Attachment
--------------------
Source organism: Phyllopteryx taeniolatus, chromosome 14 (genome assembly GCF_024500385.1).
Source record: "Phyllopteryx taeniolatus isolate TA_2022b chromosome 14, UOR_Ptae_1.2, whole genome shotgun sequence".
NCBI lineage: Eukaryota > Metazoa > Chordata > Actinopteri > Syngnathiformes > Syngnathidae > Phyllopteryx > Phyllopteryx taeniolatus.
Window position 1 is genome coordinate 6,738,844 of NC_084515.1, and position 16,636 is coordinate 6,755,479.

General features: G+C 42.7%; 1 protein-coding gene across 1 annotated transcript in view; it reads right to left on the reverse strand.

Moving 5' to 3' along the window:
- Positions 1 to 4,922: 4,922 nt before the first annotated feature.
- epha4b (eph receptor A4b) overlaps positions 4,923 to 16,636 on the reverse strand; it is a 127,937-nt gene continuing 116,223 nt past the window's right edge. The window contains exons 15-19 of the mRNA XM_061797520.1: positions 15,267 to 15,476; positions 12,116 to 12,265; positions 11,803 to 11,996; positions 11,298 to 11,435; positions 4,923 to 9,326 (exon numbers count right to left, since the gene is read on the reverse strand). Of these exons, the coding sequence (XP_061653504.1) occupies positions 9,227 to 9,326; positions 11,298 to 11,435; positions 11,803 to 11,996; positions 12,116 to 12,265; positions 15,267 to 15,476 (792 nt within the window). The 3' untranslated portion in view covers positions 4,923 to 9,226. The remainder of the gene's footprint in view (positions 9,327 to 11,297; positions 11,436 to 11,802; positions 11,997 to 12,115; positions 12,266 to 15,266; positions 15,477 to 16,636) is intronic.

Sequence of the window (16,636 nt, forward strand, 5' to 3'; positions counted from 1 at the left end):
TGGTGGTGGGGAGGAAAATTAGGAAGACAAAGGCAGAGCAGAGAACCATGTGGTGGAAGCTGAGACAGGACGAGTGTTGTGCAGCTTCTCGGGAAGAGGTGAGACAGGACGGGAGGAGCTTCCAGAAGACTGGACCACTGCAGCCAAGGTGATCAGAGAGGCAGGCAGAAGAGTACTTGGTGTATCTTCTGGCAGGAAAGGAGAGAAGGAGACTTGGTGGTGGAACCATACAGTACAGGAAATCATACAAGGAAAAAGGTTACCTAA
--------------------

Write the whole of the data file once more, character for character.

Source organism: Phyllopteryx taeniolatus, chromosome 14 (genome assembly GCF_024500385.1).
Source record: "Phyllopteryx taeniolatus isolate TA_2022b chromosome 14, UOR_Ptae_1.2, whole genome shotgun sequence".
NCBI lineage: Eukaryota > Metazoa > Chordata > Actinopteri > Syngnathiformes > Syngnathidae > Phyllopteryx > Phyllopteryx taeniolatus.
Window position 1 is genome coordinate 6,738,844 of NC_084515.1, and position 16,636 is coordinate 6,755,479.

General features: G+C 42.7%; 1 protein-coding gene across 1 annotated transcript in view; it reads right to left on the reverse strand.

Moving 5' to 3' along the window:
- Positions 1 to 4,922: 4,922 nt before the first annotated feature.
- epha4b (eph receptor A4b) overlaps positions 4,923 to 16,636 on the reverse strand; it is a 127,937-nt gene continuing 116,223 nt past the window's right edge. The window contains exons 15-19 of the mRNA XM_061797520.1: positions 15,267 to 15,476; positions 12,116 to 12,265; positions 11,803 to 11,996; positions 11,298 to 11,435; positions 4,923 to 9,326 (exon numbers count right to left, since the gene is read on the reverse strand). Of these exons, the coding sequence (XP_061653504.1) occupies positions 9,227 to 9,326; positions 11,298 to 11,435; positions 11,803 to 11,996; positions 12,116 to 12,265; positions 15,267 to 15,476 (792 nt within the window). The 3' untranslated portion in view covers positions 4,923 to 9,226. The remainder of the gene's footprint in view (positions 9,327 to 11,297; positions 11,436 to 11,802; positions 11,997 to 12,115; positions 12,266 to 15,266; positions 15,477 to 16,636) is intronic.

Sequence of the window (16,636 nt, forward strand, 5' to 3'; positions counted from 1 at the left end):
TGGTGGTGGGGAGGAAAATTAGGAAGACAAAGGCAGAGCAGAGAACCATGTGGTGGAAGCTGAGACAGGACGAGTGTTGTGCAGCTTCTCGGGAAGAGGTGAGACAGGACGGGAGGAGCTTCCAGAAGACTGGACCACTGCAGCCAAGGTGATCAGAGAGGCAGGCAGAAGAGTACTTGGTGTATCTTCTGGCAGGAAAGGAGAGAAGGAGACTTGGTGGTGGAACCATACAGTACAGGAAATCATACAAGGAAAAAGGTTACCTAA